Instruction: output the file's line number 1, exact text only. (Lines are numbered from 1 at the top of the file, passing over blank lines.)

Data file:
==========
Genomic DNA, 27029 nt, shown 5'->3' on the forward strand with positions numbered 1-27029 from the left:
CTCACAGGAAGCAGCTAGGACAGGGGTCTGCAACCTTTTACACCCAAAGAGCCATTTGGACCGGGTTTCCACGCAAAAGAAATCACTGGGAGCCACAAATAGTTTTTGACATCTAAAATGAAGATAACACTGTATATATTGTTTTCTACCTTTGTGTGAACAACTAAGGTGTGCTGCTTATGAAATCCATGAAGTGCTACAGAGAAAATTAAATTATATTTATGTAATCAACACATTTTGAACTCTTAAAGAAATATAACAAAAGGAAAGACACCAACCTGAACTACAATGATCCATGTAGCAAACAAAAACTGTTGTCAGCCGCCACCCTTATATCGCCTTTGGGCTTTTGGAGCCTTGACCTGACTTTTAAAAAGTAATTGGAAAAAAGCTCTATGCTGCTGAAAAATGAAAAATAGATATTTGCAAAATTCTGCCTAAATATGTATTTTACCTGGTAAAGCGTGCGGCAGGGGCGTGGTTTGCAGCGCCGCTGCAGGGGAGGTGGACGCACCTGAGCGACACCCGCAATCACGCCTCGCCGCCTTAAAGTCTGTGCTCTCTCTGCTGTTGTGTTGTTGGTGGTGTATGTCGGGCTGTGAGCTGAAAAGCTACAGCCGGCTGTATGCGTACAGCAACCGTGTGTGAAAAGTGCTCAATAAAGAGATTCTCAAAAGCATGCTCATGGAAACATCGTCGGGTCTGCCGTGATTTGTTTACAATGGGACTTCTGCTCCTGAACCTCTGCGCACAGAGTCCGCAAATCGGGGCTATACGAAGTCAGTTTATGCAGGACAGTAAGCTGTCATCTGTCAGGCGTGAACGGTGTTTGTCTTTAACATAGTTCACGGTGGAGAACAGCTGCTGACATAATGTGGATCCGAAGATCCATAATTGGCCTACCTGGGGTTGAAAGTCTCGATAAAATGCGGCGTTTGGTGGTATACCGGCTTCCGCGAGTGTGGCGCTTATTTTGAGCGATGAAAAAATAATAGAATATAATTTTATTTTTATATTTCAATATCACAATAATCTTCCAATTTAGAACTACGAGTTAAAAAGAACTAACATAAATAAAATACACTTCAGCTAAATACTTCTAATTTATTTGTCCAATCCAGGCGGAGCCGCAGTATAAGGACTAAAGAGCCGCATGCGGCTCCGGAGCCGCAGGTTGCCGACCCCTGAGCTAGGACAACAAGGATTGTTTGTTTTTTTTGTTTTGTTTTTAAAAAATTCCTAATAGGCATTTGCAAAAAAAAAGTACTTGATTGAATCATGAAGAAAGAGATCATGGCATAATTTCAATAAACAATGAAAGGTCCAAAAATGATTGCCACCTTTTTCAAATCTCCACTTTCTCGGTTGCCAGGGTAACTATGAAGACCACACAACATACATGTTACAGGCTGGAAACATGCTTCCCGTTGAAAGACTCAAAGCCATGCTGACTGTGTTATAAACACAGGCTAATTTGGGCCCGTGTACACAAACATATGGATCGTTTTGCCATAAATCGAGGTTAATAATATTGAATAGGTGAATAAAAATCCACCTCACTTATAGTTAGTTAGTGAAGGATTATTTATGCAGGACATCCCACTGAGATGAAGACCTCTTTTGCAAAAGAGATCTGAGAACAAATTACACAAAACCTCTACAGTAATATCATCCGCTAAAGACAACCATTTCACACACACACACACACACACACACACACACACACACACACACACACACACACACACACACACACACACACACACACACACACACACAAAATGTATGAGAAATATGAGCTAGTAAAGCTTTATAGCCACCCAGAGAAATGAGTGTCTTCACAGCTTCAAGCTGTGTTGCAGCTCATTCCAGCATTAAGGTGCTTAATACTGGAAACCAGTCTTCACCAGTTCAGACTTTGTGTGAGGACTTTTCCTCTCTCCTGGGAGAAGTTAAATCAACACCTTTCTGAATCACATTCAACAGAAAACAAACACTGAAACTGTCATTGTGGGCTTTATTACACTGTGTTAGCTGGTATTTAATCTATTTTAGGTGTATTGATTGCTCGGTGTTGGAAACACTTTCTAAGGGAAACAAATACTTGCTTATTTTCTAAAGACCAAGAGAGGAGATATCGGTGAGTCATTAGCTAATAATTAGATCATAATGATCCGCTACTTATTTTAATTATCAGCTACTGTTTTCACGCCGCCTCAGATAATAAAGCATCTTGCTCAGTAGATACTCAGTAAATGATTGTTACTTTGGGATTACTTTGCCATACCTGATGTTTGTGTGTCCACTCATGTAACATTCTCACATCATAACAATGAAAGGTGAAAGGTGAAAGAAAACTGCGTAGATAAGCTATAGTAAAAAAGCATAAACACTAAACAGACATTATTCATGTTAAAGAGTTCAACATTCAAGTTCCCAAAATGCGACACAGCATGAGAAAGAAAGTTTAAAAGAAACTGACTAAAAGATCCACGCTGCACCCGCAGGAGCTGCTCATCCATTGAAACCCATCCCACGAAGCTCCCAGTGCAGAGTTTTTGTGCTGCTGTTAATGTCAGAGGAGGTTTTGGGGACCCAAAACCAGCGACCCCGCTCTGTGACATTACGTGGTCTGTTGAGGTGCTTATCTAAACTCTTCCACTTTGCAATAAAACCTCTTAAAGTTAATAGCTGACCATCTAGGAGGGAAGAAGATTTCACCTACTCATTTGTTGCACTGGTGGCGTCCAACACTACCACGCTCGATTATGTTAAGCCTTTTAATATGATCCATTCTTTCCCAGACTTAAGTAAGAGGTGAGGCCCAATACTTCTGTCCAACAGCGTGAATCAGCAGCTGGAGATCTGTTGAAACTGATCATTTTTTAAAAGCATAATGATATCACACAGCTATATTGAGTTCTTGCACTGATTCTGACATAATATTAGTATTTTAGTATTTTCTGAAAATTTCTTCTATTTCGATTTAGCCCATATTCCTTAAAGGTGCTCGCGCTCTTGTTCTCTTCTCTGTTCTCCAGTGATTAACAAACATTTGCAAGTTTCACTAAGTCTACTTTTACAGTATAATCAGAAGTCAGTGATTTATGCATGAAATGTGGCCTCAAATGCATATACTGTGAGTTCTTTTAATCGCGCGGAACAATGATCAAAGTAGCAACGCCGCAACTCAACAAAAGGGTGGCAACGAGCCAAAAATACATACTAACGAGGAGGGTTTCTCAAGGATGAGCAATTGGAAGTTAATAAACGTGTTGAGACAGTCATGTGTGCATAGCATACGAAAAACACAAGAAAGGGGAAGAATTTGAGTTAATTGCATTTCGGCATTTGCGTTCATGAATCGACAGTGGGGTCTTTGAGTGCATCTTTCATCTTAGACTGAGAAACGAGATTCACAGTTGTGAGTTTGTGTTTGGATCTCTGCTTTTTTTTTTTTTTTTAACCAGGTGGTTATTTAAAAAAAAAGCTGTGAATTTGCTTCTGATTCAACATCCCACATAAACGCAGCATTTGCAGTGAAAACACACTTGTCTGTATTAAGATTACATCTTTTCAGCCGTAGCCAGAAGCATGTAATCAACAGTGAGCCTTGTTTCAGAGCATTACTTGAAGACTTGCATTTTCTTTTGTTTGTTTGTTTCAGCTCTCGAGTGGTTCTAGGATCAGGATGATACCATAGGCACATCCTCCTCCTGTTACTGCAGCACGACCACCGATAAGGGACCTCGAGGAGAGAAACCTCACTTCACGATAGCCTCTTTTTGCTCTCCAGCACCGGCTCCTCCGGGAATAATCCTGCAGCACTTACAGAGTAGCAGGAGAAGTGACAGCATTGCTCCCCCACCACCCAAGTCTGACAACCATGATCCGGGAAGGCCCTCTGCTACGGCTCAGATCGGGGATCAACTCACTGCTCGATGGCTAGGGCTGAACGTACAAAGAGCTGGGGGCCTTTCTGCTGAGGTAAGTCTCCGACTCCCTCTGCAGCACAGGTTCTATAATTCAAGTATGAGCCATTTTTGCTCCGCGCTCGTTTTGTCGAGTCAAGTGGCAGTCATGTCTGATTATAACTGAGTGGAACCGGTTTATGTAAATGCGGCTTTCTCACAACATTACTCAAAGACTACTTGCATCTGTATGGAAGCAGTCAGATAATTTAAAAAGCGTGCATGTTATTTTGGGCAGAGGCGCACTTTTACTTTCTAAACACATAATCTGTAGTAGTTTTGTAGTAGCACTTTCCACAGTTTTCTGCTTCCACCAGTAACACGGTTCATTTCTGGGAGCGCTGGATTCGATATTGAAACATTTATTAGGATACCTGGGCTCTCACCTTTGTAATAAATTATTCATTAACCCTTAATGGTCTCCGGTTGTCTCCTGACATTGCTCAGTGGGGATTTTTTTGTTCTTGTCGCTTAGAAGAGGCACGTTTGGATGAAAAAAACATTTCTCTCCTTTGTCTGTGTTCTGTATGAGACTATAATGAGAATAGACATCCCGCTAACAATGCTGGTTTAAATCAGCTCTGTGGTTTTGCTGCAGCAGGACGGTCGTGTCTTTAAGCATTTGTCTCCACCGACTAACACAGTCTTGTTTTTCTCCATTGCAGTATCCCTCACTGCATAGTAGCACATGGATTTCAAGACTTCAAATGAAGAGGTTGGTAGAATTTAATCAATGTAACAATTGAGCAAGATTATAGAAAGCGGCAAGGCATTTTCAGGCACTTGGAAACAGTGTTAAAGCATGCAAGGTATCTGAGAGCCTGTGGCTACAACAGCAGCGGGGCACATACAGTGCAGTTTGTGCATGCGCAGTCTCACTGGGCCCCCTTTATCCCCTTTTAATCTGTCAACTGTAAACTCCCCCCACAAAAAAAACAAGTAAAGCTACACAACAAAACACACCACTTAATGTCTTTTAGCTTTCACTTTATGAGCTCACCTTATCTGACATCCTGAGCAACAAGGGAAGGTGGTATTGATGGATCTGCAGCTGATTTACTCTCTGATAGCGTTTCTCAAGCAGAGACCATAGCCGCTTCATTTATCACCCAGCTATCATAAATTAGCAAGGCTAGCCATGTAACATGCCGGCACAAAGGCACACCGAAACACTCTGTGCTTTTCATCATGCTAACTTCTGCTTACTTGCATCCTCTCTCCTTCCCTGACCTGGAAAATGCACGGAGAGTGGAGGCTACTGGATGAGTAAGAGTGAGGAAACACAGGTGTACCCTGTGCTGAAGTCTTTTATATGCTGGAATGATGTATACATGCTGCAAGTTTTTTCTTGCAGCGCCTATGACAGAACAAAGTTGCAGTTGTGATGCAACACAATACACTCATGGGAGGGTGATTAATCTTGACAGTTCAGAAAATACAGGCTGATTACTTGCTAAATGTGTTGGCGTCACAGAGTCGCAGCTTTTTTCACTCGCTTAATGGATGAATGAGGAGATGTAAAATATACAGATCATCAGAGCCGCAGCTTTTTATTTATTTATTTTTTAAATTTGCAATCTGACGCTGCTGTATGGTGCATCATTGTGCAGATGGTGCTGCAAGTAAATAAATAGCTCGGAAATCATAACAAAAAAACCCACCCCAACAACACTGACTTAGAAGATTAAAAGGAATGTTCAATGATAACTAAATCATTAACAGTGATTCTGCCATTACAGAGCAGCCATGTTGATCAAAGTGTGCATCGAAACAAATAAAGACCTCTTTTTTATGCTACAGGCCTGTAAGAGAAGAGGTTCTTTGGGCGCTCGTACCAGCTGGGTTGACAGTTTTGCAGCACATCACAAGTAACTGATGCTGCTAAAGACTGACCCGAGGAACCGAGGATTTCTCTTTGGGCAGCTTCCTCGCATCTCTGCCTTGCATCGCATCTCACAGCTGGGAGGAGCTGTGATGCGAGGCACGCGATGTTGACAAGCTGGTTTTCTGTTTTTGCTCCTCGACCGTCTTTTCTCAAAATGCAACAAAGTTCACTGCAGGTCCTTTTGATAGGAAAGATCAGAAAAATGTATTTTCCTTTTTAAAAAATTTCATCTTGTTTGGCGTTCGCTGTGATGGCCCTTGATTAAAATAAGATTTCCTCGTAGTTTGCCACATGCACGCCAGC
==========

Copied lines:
Genomic DNA, 27029 nt, shown 5'->3' on the forward strand with positions numbered 1-27029 from the left: